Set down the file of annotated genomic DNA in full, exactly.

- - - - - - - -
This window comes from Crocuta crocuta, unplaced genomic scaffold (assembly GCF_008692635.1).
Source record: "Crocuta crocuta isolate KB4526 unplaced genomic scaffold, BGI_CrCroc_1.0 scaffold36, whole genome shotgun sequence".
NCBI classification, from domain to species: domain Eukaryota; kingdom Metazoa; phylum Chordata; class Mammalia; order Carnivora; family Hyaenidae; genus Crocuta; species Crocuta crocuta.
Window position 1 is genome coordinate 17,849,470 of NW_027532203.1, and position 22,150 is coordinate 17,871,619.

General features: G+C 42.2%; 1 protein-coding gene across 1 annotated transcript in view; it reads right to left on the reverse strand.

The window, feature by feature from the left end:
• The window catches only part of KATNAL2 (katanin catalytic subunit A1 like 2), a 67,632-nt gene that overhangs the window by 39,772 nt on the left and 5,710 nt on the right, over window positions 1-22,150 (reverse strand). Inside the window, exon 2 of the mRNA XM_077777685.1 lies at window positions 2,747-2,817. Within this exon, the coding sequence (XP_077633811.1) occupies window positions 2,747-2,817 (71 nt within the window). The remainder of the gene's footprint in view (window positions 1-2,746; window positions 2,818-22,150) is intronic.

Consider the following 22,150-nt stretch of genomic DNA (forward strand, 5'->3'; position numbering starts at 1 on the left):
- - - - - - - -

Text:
This window comes from Crocuta crocuta, unplaced genomic scaffold (assembly GCF_008692635.1).
Source record: "Crocuta crocuta isolate KB4526 unplaced genomic scaffold, BGI_CrCroc_1.0 scaffold36, whole genome shotgun sequence".
NCBI classification, from domain to species: domain Eukaryota; kingdom Metazoa; phylum Chordata; class Mammalia; order Carnivora; family Hyaenidae; genus Crocuta; species Crocuta crocuta.
Window position 1 is genome coordinate 17,849,470 of NW_027532203.1, and position 22,150 is coordinate 17,871,619.

General features: G+C 42.2%; 1 protein-coding gene across 1 annotated transcript in view; it reads right to left on the reverse strand.

The window, feature by feature from the left end:
• The window catches only part of KATNAL2 (katanin catalytic subunit A1 like 2), a 67,632-nt gene that overhangs the window by 39,772 nt on the left and 5,710 nt on the right, over window positions 1-22,150 (reverse strand). Inside the window, exon 2 of the mRNA XM_077777685.1 lies at window positions 2,747-2,817. Within this exon, the coding sequence (XP_077633811.1) occupies window positions 2,747-2,817 (71 nt within the window). The remainder of the gene's footprint in view (window positions 1-2,746; window positions 2,818-22,150) is intronic.

Consider the following 22,150-nt stretch of genomic DNA (forward strand, 5'->3'; position numbering starts at 1 on the left):